Varicose veins are enlarged, twisted veins that most commonly occur in the legs and feet. They develop when the valves in the veins, which help regulate blood flow, become weakened or damaged. This leads to poor blood flow and the pooling of blood in the veins, causing them to enlarge and become more visible. Here are some key points about varicose veins:


  1. Valve Malfunction: Veins have one-way valves that prevent blood from flowing backward. When these valves fail, blood can pool in the vein, causing it to enlarge.
  2. Age: As people age, veins can lose elasticity and the valves may weaken.
  3. Pregnancy: Increased blood volume and hormonal changes during pregnancy can contribute to varicose veins.
  4. Obesity: Extra weight puts additional pressure on veins.
  5. Standing or Sitting for Long Periods: Being in the same position for extended periods can decrease blood flow.


  • Visible, Twisted Veins: Often blue or dark purple, appearing just under the skin.
  • Aching or Heavy Feeling: Legs may feel heavy or achy, particularly after standing or sitting for long periods.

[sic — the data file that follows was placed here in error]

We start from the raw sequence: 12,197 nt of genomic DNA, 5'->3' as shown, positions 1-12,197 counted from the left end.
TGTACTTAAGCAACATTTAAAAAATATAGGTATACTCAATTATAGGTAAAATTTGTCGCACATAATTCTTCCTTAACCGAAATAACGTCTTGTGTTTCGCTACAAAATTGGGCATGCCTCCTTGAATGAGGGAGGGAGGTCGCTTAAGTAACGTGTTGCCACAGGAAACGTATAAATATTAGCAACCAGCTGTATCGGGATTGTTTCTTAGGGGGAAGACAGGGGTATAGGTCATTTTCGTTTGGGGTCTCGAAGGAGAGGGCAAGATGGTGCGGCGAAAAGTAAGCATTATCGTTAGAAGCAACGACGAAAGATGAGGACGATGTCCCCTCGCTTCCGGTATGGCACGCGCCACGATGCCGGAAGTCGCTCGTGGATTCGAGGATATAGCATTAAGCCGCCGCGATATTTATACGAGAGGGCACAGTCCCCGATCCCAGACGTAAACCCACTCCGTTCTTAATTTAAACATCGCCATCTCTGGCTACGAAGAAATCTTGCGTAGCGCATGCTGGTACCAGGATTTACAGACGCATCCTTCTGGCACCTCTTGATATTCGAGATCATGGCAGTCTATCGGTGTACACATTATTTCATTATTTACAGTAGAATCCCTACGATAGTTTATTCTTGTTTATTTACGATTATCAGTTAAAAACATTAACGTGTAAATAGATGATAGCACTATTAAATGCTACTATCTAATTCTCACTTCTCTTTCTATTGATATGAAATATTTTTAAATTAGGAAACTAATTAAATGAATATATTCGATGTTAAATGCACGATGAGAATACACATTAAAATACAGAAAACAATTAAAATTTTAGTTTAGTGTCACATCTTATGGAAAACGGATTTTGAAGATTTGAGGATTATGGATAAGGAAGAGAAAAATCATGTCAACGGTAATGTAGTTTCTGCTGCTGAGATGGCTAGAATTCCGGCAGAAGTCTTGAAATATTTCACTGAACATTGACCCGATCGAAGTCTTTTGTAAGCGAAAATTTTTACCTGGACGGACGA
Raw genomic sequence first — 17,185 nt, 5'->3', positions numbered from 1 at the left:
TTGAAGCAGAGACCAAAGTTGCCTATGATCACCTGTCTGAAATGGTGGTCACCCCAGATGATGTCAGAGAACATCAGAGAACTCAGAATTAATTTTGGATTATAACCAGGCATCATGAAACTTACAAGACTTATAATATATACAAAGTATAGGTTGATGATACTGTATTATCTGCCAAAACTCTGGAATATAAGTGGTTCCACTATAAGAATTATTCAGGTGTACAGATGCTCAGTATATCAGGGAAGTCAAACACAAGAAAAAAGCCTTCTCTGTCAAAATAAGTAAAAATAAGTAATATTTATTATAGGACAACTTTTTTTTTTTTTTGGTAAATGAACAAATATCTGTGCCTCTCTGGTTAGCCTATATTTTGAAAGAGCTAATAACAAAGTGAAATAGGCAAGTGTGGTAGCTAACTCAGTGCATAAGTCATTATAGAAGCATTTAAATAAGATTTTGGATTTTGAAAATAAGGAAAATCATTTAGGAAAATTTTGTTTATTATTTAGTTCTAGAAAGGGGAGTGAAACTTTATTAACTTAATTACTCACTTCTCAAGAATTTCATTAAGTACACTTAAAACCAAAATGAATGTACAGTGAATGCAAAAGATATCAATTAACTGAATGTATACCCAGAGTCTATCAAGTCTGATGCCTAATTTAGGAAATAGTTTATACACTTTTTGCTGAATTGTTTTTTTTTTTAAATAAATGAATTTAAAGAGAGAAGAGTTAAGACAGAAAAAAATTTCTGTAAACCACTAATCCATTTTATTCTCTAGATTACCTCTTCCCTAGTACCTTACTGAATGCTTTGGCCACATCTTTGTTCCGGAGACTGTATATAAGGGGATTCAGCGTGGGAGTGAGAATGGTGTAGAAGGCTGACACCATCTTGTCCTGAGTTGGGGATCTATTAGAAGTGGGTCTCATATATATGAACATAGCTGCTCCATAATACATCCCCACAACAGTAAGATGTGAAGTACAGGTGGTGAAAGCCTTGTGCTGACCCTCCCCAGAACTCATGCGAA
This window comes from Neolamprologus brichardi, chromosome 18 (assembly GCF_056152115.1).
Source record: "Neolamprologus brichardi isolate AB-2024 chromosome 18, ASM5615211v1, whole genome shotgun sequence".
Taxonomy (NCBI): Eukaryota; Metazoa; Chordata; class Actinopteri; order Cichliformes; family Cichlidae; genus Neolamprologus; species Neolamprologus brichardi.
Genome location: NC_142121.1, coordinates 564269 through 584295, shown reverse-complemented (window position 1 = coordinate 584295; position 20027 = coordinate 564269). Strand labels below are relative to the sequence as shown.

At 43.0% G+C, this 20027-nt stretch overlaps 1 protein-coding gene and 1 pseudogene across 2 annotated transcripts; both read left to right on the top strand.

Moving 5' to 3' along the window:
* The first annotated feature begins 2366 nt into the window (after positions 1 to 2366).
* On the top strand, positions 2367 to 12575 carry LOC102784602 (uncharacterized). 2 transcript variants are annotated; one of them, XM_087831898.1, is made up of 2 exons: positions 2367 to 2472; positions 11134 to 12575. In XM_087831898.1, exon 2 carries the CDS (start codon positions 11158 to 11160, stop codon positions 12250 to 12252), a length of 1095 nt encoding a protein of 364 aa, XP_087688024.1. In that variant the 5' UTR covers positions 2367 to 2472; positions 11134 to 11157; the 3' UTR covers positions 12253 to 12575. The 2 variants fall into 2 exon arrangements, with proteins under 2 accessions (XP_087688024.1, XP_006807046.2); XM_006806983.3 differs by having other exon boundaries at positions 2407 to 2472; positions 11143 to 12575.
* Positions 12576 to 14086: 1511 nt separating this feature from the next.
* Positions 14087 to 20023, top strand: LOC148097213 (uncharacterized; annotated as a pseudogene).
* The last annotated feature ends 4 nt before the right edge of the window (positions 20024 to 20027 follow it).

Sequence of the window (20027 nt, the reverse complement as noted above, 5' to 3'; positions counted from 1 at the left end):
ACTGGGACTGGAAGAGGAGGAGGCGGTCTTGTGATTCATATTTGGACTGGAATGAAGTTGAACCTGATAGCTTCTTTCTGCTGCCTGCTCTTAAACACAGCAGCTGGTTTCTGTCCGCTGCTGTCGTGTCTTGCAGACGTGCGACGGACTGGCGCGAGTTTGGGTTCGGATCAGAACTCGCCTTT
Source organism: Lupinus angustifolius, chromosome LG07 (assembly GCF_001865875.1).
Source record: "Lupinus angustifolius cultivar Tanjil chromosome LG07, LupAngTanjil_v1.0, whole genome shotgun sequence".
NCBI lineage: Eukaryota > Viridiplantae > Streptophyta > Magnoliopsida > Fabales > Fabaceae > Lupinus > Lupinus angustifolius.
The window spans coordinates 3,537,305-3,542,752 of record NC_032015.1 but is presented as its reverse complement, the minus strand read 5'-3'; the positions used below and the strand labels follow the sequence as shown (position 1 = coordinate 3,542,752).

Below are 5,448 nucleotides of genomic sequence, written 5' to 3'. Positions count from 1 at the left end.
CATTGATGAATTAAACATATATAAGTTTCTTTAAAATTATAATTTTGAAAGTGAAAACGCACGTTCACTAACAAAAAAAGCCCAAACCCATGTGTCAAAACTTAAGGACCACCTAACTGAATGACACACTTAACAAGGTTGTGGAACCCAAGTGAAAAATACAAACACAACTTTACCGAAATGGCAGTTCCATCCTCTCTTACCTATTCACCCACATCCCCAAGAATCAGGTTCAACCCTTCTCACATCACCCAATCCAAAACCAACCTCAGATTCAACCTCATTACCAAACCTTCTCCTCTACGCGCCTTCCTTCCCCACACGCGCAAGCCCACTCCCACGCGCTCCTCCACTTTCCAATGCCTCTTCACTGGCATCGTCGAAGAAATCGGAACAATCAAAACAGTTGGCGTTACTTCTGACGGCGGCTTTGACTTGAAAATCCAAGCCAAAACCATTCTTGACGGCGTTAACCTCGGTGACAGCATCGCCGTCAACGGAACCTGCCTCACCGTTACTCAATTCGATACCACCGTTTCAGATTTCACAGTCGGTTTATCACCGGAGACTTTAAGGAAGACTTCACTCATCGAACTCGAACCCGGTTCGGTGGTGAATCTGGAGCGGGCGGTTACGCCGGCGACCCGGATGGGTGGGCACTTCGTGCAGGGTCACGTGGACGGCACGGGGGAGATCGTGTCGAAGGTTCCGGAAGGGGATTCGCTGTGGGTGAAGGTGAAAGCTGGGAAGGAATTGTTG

• Swelling: Legs, ankles, or feet may swell.
  • Itching or Irritation: Skin around the varicose veins can itch or become irritated.
  • Cramps or Restlessness: Legs may cramp or feel restless, especially at night.

Risk Factors

  • Gender: Women are more likely to develop varicose veins due to hormonal changes.
  • Family History: If other family members have varicose veins, the risk is higher.
  • Lifestyle: Lack of physical activity can contribute to the development of varicose veins.
  • Occupation: Jobs requiring long periods of standing or sitting can increase risk.


Though usually not serious, varicose veins can sometimes lead to:

  • Ulcers: Painful ulcers may form on the skin near varicose veins.
  • Blood Clots: Superficial thrombophlebitis (a blood clot in a vein just under the skin) can occur.
  • Bleeding: Varicose veins close to the skin may burst and bleed.


  • Lifestyle Changes: Exercise, elevating legs, and wearing compression stockings can help manage symptoms.
  • Medical Procedures: When necessary, treatments include sclerotherapy (injecting a solution to close veins), laser therapy, endovenous ablation therapy, and surgery (vein stripping or ligation).


  • Exercise Regularly: Promotes better circulation.
  • Maintain a Healthy Weight: Reduces pressure on veins.
  • Elevate Legs: Helps blood flow back to the heart.
  • Avoid Prolonged Standing/Sitting: Move around periodically to improve circulation.
  • Wear Compression Stockings: Provides support to veins and improves blood flow.

Varicose veins are a common condition and can often be managed with lifestyle changes and medical treatments if necessary.